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DEPESHA RUSSIAN LIFESTYLE MAGAZINE  >  Arts & Culture / culture  >  Russia’s Geniuses That (Re)Shaped America: Part 2. Mikhail Baryshnikov

Russia’s Geniuses That (Re)Shaped America: Part 2. Mikhail Baryshnikov

Click here to read the introduction to the Russia’s Geniuses That (Re)Shaped America series.

Part 2. Mikhail Baryshnikov

Playing Carrie Bradshaw’s eccentric love interest in the “Sex and the City” series, which made him a household name for the iPod Generation, was the umpteenth reincarnation of the cultural phenomenon that is Mikhail Baryshnikov.

He is a rarity in the artistic world. Fame makes him nervous. There is a photograph showing a fourteen year-old Misha dancing his first solo tarantella. Even in this early picture, one can see an odd grace, a type of bliss on the face of a boy who already knew that his calling, the dance, was both suffering and happiness. He had made his choice without hesitation: “I had classical dance in my blood. All the rest simply fell into it.” Baryshnikov is known for humility.

Baryshnikov grew up in Riga, now the capital of Latvia. Being shy and introverted, he struggled at school. Life at home was not easy either. His father, a career military man, was a staunch Stalinist, prone to mood swings and unpredictable behavior. His mother took her son to every theater performance possible as a means to escape this environment. When Misha was accepted into a drama and opera school at the age of twelve, she was quite proud of him.

However, in a tragic turn of events a year later she took her own life. The ballet practice became Baryshnikov’s refuge and he quickly excelled. “All the time, I wanted to look where Misha was standing,” recalled one of his teachers. “His face and posture separated him from the rest, as if he were a colorful flower on a barren field.” Baryshnikov trained incessantly, practicing gymnastics, constantly stretching, always perfecting his moves, running in the park to build lung capacity and so on. Many saw a future acrobatics champion in the young handsome man.

Already a rising ballet star in the USSR, Baryshnikov made a controversial decision to seek asylum in the West during a 1973 tour of Canada. Before he officially fled, he still took the stage: “It would have been unfair to aggrieve the public by not having performed the show.” Two days later, he was already dancing in Toronto. Soon he created the critically acclaimed blockbuster Baryshnikov on Broadway show. Meanwhile, such films as The Turning Point and the autobiographical White Knights made him a world-class celebrity. Recalling that period, the dancer said he was moved to emigrate primarily out of a desire for self-realization as an artist. Cultivating his gift by hard work paid off beyond anything young Misha had ever dreamed off.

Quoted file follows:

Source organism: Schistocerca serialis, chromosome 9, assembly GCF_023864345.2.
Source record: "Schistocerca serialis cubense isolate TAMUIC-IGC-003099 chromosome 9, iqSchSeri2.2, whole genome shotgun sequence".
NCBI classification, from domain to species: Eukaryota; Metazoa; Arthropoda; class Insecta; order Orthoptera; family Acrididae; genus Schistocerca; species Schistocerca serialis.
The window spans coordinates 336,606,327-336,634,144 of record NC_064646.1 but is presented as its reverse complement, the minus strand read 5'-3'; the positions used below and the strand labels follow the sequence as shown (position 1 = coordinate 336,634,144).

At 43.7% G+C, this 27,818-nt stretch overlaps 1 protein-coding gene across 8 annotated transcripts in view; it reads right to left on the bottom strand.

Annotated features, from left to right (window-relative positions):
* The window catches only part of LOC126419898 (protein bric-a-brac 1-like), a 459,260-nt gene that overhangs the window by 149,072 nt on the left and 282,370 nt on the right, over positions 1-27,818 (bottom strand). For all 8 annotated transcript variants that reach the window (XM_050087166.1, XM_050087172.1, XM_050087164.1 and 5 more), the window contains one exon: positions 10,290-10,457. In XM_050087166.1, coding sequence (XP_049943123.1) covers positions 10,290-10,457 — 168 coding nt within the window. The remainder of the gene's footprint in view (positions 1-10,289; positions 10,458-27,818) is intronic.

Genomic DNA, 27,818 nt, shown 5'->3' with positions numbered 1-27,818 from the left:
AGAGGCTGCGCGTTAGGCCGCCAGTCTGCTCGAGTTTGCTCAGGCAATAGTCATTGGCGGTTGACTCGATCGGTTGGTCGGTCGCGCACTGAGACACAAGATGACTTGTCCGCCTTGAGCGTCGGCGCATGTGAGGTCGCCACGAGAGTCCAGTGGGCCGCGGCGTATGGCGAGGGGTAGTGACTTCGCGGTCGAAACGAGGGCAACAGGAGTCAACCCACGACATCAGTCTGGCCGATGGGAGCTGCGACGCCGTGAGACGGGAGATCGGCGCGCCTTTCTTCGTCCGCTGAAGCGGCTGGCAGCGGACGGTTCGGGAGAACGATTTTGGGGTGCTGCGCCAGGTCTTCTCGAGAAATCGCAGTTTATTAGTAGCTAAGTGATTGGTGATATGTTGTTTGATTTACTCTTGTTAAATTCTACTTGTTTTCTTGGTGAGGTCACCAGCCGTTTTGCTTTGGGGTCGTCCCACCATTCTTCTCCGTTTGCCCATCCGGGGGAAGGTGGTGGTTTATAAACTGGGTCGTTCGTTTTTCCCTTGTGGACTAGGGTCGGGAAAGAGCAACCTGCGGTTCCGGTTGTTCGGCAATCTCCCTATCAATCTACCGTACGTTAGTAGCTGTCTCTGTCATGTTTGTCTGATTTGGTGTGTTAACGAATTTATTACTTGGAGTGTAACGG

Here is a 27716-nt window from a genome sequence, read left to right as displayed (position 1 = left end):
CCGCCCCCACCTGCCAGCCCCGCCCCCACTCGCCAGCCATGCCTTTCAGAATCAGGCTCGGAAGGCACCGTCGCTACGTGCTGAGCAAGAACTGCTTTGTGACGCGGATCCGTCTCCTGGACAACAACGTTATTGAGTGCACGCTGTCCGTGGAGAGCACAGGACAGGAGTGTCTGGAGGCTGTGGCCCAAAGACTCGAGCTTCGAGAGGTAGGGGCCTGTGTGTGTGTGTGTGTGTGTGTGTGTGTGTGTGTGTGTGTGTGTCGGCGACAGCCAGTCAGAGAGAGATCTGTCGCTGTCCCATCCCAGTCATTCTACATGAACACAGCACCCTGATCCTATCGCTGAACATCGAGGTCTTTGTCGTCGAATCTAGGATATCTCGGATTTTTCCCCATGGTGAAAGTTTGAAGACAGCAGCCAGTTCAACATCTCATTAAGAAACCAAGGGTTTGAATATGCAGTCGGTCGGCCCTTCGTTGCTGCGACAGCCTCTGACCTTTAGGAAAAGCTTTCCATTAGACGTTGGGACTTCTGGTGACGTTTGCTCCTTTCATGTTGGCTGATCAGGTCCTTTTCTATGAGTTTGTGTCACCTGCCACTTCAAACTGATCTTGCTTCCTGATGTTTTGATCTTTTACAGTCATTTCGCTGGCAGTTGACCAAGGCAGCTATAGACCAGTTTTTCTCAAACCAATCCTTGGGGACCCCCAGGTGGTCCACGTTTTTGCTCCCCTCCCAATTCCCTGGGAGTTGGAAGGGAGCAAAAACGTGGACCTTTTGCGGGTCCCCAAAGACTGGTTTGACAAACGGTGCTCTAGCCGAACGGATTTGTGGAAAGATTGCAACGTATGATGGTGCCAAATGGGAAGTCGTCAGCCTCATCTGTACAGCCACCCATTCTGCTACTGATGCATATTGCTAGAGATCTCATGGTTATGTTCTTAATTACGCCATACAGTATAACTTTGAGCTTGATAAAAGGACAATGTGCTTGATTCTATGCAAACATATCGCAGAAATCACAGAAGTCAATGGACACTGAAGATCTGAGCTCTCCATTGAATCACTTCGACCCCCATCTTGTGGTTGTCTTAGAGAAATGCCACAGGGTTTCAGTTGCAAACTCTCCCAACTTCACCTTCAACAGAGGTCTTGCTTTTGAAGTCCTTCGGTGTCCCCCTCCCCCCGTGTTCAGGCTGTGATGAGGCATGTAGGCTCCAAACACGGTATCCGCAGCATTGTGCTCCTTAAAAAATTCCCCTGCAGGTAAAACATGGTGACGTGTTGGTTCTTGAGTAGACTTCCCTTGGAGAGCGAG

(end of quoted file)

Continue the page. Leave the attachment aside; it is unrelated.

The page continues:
In 1978, Baryshnikov started dancing at the New York City Ballet with the late legendary choreographer George Balanchine (himself an émigré from the post-revolutionary Russia). “He’s got good legs,” Balanchine famously quipped when asked about one of the best dancers in the world. Two years later, Baryshnikov was invited to work as the artistic director of the American Ballet Theater. He was 32 years old, still learning English, and without any administrative experience. Yet he believed that ABT could become the best company in the world. He asked Balanchine’s advice. The answer was, “definitely yes but only if you can handle this crew”.

It proved to be no easy task. At the time, the theater was in debt and depended on touring stars for income. Baryshnikov announced that he would not sign contracts with celebrities instead trying to interest the public in previously unknown dancers. His gamble paid off and the attendance at the theater gradually increased. He put on several ballets to almost universal approval. His Nutcracker has been televised annually in the US since its original production and remains one of the longest running and most successful dance performances on television. His Cinderella received negative reviews but was popular enough to allow ABT to pay off its debts. At 41 Baryshnikov had to undergo a knee operation and came to the conclusion that working as the director of ABT had depleted him. He promptly resigned.

At the end of the 1970s celebrity gossip circuit was fueled by the high profile romance of the Russian daredevil dancer and Hollywood’s new movie-star Jessica Lange. They were young, attractive, and full of ambition. “We were busy with our careers and forgot about everything else. But now, I understand that our daughter Aleksandra is the most important thing,” recalls the artist. He and Lange remain friends. Baryshnikov’s relationship with Liza Minnelli has been scrutinized as well. He has always been a fan of her creativity, stage presence and style. The Cabaret star in turn called him “a lovely, charming genius, a person of striking beauty”. When it came to casting the role of an artist lover for the Carrie Bradshaw character in the HBO hit series “Sex and the City” Mikhail Baryshnikov was an immediate natural candidate given his own history of life in the spotlight. His phenomenal career spans four decades and includes Academy Award and Emmy nominations as well as National Medal of the Arts among its numerous highlights. In 2005 he launched the Baryshnikov Arts Center in New York City and continues to be an active participant in the international arts scene.

 

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